Allstate moved for partial summary judgment arguing that its denial of coverage was reasonable based upon the foregoing facts and conclusions and thus it had a reasonable belief that Mr. Sipes had intentionally set fire to the rental property and misrepresented information during the investigation, thereby placing his claim outside Allstate’s policy limits. Allstate further contended that, based upon its investigation of Mr. Sipes’ coverage claim, it had a reasonable belief that it could present a valid defense of arson. Sipes disputed that he set the fire at the rental property and argued that there were genuine disputes of material fact about the inferences Allstate drew from the evidence during its investigation.
Under Colorado law, an insurer may not “unreasonably delay or deny payment of a claim for benefits owed to or on behalf of any first party claimant.” Colo.Rev.Stat. §10-3-1115(1)(a). The determination of whether an insurer has breached its duties to its insured is one of reasonableness under the circumstances. Estate of Morris v. COPIC Ins. Co., 192 P.3d 519, 523 (Colo. App. 2008).
The Court found that Allstate had no reason to question the validity of the origin and cause reports provided by the Clifton Fire Department and the private investigator. It was apparently undisputed that the opinions contained in the Clifton Fire Department report were reached by relying in part on NFPA 921. “The parties here do not dispute that NFPA 921 is a generally accepted peer reviewed fire investigation guide that is the industry standard for investigation of fires and explosives.” Additionally, the Clifton Fire Department utilized a generally accepted systematic approach to determining the origin of the fire and the “use of negative corpus, or process of elimination, to rule out all ignition sources present in the area of origin” to conclude that the fire was incendiary, was a generally accepted methodology that complied with NFPA 921 at the time of the investigation. The Court specifically noted that the fire investigator’s methodology, including the use of the negative corpus, was generally accepted by the relevant scientific community at the time Allstate sent its claim denial letter. Although such an analysis would no longer comply with NFPA 921.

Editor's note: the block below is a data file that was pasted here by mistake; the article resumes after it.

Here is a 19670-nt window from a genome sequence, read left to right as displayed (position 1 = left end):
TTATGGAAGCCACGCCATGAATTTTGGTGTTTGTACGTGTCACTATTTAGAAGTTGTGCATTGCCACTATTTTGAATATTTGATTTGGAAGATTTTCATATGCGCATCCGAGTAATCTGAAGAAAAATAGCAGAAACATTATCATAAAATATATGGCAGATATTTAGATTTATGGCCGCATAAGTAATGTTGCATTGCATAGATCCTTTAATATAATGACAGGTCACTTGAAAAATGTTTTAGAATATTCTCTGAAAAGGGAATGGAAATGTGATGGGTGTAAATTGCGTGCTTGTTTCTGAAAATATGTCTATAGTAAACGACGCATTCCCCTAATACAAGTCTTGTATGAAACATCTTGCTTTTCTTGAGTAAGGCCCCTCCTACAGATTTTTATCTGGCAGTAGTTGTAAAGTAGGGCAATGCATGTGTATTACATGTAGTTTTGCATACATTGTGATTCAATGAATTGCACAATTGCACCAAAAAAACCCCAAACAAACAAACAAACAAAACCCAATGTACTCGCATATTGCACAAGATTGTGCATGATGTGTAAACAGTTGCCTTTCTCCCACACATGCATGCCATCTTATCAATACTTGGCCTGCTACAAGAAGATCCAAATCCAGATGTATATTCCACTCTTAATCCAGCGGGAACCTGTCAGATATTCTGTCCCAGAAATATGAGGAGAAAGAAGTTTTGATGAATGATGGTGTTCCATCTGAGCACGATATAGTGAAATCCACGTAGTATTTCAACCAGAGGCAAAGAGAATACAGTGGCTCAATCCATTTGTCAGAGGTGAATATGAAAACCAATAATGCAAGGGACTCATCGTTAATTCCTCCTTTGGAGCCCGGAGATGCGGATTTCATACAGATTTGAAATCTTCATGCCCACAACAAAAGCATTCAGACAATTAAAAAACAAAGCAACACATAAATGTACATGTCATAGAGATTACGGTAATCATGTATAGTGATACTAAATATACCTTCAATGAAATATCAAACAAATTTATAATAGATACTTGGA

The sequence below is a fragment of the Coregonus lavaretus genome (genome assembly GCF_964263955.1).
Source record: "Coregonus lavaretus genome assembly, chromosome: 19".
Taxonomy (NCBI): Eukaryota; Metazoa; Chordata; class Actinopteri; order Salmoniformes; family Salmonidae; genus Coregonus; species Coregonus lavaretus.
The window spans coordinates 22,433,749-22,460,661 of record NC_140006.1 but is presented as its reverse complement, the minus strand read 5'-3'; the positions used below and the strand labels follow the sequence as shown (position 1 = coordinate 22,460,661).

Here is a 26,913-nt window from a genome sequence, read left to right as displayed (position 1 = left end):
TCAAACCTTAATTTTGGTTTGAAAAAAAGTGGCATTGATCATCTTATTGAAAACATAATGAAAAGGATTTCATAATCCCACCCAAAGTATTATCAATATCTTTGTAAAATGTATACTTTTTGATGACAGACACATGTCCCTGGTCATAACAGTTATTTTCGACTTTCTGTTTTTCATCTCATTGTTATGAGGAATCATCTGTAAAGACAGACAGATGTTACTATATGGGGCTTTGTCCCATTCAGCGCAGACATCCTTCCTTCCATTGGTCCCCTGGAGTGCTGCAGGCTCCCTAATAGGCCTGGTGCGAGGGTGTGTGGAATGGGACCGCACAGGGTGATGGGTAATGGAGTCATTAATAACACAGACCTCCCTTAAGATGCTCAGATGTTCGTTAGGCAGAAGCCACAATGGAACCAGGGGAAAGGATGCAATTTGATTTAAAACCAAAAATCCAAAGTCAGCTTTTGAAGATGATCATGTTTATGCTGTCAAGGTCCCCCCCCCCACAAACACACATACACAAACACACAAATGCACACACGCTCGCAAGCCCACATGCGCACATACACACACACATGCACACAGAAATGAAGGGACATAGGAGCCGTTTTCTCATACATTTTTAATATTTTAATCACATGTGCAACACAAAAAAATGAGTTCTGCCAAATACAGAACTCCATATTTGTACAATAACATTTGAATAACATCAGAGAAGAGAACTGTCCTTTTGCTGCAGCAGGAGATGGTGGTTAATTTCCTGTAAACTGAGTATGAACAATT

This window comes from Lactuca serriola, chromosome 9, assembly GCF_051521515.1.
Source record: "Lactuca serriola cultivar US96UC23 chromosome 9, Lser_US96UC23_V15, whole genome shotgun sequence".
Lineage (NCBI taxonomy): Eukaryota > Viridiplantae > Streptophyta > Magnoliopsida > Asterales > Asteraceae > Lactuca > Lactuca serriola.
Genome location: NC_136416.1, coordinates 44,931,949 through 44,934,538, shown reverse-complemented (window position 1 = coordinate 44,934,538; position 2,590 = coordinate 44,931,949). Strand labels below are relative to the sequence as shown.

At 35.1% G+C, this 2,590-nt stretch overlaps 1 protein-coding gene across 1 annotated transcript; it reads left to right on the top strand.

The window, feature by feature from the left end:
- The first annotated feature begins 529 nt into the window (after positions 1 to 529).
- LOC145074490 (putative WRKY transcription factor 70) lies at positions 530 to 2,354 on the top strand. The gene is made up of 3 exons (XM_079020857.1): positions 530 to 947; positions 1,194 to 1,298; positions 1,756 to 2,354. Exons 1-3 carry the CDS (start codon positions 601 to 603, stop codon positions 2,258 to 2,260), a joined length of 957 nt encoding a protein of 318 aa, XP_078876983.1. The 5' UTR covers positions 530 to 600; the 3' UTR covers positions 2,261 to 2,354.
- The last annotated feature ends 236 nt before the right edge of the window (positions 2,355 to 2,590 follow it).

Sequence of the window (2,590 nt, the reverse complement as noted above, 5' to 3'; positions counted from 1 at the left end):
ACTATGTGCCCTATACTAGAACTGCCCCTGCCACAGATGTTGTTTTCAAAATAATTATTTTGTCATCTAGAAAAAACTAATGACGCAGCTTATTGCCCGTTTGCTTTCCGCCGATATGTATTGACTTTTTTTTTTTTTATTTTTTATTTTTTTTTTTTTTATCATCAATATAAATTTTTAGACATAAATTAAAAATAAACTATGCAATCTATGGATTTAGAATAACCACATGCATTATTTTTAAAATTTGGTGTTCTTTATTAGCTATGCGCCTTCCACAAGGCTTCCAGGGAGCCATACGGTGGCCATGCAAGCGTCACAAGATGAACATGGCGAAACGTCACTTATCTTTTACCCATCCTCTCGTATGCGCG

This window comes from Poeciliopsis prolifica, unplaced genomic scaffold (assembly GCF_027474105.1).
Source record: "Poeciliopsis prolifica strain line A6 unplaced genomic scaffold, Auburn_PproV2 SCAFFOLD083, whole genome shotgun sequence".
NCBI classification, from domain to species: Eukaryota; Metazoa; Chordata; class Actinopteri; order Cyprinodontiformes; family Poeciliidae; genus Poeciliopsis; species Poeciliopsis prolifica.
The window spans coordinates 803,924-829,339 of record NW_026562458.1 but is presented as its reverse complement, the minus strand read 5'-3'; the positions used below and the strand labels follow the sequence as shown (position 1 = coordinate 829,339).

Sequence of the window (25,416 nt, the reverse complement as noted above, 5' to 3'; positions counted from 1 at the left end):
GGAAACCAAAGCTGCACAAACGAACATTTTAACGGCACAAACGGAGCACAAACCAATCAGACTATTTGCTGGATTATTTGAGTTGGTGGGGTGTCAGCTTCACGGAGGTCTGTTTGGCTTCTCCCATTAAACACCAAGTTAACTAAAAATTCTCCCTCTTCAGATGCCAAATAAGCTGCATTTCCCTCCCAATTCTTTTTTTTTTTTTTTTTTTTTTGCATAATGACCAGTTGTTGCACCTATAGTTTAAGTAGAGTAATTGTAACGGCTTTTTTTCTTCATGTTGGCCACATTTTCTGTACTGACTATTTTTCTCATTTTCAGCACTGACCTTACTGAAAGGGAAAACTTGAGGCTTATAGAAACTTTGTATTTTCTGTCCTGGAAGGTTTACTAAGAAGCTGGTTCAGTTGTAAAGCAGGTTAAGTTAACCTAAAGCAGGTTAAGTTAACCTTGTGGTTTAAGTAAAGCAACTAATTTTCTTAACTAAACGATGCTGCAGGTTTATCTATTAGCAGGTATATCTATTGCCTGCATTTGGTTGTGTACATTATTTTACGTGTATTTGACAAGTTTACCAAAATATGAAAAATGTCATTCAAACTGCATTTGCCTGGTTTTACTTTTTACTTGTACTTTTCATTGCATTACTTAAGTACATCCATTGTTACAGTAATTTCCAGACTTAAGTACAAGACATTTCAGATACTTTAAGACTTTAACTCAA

Further, the Court noted that although the private investigator’s origin and cause report did not utilize NFPA 921, it cited to NFPA 921 in finding the report reliable because “deviations from NFPA procedures are not necessarily wrong or inferior, but need to be justified.” The Court did find that the private investigator’s report did comply or was consistent with NFPA 921 in other respects.
Ultimately, the Court concluded that although it was reasonable for Allstate to rely on the origin and cause reports, those reports fell short of establishing that Mr. Sipes intentionally set the fire. Although the reports concluded that the fire was incendiary, there was also evidence that the rental property was unlocked on the day of the fire, allowing for the possibility that someone other than Mr. Sipes set the fire. Thus, on the record before it, the Court could not conclude that the incident fell within the intentional acts exclusion of the Allstate policy.
In summary, although it was reasonable for Allstate to infer that the fire at the rental property was potentially caused by human act, there remain genuine disputes of material fact about whether it was reasonable for Allstate to infer that Mr. Sipes had a motive to commit arson and whether it was reasonable for Allstate to infer that Mr. Sipes committed arson because of the circumstantial evidence based upon the fire origin and cause reports. "Accordingly, the Court finds that Allstate is not entitled to summary judgment on its defense that it had a reasonable belief to deny Mr. Sipes’ claim because it fell within the “intentional act” exclusion of the insurance policy."